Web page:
You Ought To Be Teachers By Now

“Why are we always trying to start new Sunday School classes?” I am asked every once in a while.


For though by this time you ought to be teachers, you need someone to teach you again the basic principles of the oracles of God. You need milk, not solid food

-Heb 5:12

From this quotation from Hebrews, I see the general pattern that maturity in Christ is expected to lead to the transmission of the Gospel. Though I don’t believe that this book was written by Paul, I believe there can be no doubt that it was associated with his mission (in fact, I believe that Luke wrote the book, and further that Luke is Paul’s relative, perhaps his nephew).

It is an often repeated example of mine, but Paul is a great model of mentorship that begins with Barnabas and continues on to Timothy, Titus, and all the other “fellow workers” that he lists at the end of most of his epistles. We gain insight into this process in one of Paul’s final letters to one of his “children in the faith”

You then, my child, be strengthened by the grace that is in Christ Jesus, and what you have heard from me in the presence of many witnesses entrust to faithful men who will be able to teach others also.

-2Tim 2:2

Paul is sketching “discipleship.” As the mentor Paul taught these young men the Kerygma (κήρυγμα), the message that we perch, i.e. the Gospel. This formal transmission was done by Paul teaching these men, not in isolation, but in the presence of witnesses. His charge was for Timothy to do the same. Timothy is told to find “faithful men” who would then be able to do the same thing, and so on and so on.

When we receive the Gospel, we need to learn, we need to study the Bible and we need to grow in our faith, however, if you are never leading towards “teaching others also” then you are not participating in the process of discipleship that was given to us in the Great Commission (cf. Matt 28:16ff)

Discipleship cannot simply be instruction, it has to lead to your disciples teaching someone else, why? Because “students” make poor “learners.” That is why my goal in the church’s discipleship ministry is not to get more people into classes, but to get more classes into the church. Discipleship happens when more people are teaching, not when more people are sitting.

Studies have show that people retain only about 5% of what they hear in a lecture. Here’s the breakdown of retention.

Lecture – 5%
Reading – 10%
Audio-Visual – 20%
Demonstration – 30%
Discussion in Groups – 50%
Practice by Doing – 75%
Teach Others – 90%

This is why we are always trying to create new classes. This is how discipleship happens in Adult Sunday School, not the discipleship of the students by the teacher, but discipleship of the teacher by Jesus. When you teach you dig, you stretch yourself, and you (if you are good) think about others. You minister and you use the giftedness that God gave you (which, by the way, doesn’t have to the “teaching”).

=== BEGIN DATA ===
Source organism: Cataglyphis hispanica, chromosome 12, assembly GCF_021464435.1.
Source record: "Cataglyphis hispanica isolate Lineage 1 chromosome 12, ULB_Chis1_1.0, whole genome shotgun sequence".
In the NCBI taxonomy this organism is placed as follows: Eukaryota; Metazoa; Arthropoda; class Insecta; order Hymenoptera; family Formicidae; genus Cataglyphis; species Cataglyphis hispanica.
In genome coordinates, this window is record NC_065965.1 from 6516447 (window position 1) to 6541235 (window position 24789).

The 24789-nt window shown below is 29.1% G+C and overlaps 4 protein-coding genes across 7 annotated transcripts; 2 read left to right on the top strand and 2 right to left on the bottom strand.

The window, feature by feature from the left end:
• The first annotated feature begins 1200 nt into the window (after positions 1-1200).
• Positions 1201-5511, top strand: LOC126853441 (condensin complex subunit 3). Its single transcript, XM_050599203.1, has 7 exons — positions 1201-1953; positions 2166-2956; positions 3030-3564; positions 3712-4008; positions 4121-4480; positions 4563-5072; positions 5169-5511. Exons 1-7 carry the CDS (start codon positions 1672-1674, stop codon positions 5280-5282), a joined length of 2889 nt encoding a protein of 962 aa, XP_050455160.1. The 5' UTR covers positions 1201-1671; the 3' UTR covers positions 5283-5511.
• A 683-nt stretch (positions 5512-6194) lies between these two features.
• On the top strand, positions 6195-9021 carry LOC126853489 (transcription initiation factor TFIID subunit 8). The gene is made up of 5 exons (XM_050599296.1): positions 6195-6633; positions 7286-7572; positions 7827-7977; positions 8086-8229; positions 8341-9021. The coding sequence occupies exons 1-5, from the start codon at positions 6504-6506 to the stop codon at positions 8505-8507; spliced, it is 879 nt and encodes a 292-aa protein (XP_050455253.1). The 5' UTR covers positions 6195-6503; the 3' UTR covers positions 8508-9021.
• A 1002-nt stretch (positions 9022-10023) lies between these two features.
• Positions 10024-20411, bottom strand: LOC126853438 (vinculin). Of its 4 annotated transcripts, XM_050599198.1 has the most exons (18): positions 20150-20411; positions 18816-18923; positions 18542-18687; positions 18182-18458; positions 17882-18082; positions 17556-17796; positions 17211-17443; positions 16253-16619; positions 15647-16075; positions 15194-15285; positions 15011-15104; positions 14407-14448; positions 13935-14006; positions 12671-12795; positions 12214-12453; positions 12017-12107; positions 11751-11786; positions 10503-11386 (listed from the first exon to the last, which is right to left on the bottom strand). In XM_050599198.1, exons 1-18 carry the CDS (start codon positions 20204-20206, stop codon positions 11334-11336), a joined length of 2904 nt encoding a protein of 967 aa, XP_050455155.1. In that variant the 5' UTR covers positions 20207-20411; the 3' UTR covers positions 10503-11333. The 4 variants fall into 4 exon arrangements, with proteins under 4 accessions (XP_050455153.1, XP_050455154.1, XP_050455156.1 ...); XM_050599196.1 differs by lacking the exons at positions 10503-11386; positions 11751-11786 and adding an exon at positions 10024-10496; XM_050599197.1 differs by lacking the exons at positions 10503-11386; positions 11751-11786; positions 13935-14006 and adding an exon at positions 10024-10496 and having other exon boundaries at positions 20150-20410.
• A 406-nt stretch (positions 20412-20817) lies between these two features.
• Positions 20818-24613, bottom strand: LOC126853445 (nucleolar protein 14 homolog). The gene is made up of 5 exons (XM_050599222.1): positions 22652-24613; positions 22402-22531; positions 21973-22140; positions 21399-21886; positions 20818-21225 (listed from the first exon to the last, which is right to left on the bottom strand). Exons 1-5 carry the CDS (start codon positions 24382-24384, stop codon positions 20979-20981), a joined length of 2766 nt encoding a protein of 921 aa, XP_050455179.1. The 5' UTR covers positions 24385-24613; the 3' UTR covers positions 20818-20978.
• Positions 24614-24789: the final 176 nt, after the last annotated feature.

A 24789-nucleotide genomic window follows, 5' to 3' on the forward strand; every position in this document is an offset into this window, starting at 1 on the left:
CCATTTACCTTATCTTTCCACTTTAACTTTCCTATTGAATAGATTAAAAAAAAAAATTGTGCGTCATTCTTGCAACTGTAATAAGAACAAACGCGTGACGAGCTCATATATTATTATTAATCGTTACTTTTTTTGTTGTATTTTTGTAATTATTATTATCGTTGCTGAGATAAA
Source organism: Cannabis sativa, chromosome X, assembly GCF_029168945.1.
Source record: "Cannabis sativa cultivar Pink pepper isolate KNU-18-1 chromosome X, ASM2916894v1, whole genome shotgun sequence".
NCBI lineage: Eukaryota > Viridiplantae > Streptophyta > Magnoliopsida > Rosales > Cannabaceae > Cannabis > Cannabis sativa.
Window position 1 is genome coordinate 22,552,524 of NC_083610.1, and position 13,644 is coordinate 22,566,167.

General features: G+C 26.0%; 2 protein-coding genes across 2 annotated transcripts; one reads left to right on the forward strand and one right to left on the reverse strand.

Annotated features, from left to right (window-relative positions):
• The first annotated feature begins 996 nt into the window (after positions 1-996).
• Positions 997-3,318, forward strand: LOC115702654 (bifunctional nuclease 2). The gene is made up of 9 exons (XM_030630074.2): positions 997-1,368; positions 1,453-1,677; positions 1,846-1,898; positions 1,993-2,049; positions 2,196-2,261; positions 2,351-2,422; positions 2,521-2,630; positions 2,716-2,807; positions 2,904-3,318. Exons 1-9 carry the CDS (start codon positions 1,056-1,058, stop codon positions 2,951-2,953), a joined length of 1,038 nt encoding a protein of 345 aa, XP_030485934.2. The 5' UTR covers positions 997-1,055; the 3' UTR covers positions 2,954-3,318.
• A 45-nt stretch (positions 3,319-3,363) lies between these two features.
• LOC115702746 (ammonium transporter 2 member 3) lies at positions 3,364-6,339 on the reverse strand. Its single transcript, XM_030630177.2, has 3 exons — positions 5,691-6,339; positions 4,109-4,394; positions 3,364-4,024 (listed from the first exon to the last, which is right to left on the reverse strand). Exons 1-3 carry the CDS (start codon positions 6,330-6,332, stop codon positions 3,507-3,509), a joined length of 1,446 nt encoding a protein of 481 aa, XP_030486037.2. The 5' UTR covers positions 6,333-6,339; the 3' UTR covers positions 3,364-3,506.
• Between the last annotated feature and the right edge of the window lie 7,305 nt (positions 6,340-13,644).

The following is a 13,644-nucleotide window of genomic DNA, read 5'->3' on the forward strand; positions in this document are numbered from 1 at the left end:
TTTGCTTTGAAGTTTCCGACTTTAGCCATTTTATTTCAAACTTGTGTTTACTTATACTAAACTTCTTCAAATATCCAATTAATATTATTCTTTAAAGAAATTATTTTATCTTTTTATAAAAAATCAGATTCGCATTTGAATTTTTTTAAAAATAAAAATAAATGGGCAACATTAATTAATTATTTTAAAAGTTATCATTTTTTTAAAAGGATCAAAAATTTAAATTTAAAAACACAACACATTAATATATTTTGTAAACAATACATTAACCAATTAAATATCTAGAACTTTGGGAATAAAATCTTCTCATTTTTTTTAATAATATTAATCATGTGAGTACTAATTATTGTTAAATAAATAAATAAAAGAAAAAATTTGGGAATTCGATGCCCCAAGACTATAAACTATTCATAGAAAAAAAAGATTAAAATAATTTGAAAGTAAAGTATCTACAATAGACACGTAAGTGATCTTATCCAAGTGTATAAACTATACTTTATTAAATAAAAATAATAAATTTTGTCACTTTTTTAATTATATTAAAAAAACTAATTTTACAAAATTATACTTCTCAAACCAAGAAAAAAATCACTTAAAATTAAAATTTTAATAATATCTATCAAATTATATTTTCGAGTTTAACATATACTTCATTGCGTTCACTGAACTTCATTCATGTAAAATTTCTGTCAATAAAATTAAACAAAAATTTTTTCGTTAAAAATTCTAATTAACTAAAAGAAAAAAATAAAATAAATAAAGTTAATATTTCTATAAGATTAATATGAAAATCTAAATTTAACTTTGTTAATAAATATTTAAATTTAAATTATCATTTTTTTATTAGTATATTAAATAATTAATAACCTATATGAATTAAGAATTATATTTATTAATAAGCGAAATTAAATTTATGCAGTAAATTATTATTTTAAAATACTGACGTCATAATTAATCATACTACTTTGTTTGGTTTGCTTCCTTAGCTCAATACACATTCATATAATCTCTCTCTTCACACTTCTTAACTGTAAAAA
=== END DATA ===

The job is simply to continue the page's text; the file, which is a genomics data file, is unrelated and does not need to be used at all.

I would much rather have 50 classes with 10 people in each than 10 classes with 50 people in each, hands down, no question, more discipleship would take place in the former. What if in stead of simply teaching a Sunday School class, they started by developing a few people to rotate in as a team, developing them all the way. Then, move to be a “department,” perhaps with an opening time of encouragement towards evangelism, and then break into several smaller classes each week. As this is going on, you continue to help each teacher along, not simply in teaching, that comes with the territory, no, you help them in developing their own teams to rotate in as teaching and then eventually form their own departments with multiple classes. This, I think, is one model of discipleship that would produce more fruit.

So what about you? How long have you been a Christian? If more than a few years, shouldn’t you be a teacher by now? That doesn’t mean you have to lead a Sunday School class, but we can all teach someone, we can all be a mentor. Then, beyond that, what are you doing to make disciples? Not simply “teaching people” but preparing people to be teachers themselves, that’s discipleship. If we are to reach the world, othing less will do.

About John Harris

I don't know half of you half as well as I should like; and I like less than half of you half as well as you deserve.
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